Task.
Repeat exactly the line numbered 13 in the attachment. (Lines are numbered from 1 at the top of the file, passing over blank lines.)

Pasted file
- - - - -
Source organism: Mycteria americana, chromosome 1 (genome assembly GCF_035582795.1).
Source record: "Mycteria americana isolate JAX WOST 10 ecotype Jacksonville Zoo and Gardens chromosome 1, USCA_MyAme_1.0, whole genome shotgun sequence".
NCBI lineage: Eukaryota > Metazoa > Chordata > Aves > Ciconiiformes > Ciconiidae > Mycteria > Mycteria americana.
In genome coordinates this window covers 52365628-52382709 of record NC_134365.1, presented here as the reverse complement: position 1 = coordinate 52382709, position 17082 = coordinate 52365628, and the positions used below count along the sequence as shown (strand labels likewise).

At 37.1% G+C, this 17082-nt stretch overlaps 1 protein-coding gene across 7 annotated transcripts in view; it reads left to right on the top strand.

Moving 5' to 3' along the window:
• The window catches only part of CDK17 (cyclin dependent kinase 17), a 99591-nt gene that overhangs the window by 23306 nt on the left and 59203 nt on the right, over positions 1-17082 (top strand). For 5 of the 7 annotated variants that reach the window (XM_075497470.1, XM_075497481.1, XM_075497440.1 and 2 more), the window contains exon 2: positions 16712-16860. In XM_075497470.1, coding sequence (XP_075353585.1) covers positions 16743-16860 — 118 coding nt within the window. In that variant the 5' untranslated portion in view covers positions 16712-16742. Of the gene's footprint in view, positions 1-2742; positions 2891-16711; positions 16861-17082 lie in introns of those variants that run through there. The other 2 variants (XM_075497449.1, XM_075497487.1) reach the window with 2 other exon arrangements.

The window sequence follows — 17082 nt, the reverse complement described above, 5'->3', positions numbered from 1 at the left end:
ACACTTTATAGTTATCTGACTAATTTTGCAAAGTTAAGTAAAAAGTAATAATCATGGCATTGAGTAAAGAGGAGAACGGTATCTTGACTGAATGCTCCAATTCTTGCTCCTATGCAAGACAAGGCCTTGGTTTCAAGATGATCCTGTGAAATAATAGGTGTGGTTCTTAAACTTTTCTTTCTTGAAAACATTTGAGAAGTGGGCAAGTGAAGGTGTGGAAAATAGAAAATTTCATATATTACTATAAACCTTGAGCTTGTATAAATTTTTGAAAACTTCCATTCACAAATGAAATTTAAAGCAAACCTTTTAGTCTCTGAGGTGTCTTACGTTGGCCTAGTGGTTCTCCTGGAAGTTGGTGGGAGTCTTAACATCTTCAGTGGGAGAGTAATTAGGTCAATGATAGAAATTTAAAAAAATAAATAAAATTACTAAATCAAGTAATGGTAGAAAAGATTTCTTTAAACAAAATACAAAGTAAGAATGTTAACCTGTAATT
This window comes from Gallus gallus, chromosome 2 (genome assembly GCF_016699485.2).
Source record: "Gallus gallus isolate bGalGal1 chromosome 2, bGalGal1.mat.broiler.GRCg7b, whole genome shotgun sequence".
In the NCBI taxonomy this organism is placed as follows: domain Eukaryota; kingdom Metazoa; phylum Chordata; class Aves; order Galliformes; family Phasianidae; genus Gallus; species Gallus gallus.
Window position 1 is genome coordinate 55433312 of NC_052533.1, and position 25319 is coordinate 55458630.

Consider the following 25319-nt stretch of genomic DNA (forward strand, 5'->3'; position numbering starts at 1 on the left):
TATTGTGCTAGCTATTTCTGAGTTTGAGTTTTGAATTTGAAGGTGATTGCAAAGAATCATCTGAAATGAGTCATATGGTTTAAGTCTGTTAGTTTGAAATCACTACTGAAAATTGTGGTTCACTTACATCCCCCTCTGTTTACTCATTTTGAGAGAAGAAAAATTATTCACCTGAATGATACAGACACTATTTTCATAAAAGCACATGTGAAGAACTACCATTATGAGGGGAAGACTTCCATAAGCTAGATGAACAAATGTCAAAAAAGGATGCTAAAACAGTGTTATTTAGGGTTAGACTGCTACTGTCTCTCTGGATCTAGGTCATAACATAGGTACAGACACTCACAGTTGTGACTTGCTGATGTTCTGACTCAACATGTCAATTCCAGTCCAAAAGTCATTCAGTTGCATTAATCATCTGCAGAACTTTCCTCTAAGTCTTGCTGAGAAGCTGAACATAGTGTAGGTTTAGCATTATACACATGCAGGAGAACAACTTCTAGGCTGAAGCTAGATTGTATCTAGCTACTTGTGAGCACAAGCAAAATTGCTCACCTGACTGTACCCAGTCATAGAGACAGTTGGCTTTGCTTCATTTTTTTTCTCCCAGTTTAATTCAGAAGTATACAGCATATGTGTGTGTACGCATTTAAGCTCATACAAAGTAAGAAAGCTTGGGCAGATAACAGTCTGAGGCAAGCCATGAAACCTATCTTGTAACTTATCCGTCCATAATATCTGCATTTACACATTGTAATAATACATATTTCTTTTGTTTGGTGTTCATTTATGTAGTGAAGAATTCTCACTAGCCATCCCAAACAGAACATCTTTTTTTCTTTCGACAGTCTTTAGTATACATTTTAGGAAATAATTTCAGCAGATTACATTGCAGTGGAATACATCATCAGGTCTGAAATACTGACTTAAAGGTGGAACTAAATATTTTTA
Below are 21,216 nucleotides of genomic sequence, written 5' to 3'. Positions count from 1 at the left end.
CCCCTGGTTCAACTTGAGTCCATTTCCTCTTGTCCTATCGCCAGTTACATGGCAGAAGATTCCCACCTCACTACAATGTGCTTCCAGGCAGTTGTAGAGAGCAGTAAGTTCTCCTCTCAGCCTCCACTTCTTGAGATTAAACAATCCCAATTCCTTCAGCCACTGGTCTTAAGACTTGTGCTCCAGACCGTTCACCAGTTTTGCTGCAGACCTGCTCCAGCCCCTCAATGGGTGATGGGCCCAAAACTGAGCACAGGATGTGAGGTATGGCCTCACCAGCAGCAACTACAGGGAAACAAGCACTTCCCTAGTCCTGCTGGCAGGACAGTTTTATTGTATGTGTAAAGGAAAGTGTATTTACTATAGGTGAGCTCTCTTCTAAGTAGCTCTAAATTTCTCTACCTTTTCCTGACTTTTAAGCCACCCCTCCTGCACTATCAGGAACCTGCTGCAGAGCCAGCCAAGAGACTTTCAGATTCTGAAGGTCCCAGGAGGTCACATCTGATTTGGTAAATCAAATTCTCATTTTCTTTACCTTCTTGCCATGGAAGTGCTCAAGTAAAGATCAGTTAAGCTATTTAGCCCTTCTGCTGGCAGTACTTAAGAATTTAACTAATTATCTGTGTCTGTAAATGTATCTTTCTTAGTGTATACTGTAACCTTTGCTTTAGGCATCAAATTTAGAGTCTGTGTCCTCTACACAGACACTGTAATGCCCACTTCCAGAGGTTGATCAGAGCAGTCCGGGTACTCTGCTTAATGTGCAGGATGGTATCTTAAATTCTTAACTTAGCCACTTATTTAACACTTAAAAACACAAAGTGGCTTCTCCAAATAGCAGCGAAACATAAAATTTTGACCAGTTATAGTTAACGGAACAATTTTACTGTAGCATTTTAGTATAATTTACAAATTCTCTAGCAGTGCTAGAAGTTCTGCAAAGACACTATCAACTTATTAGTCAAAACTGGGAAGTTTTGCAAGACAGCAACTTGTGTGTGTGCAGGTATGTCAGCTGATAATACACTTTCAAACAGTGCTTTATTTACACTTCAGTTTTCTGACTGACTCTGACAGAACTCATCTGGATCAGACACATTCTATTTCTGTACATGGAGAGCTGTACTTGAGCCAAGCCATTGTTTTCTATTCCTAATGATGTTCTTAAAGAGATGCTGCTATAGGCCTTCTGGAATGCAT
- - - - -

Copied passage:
Window position 1 is genome coordinate 55433312 of NC_052533.1, and position 25319 is coordinate 55458630.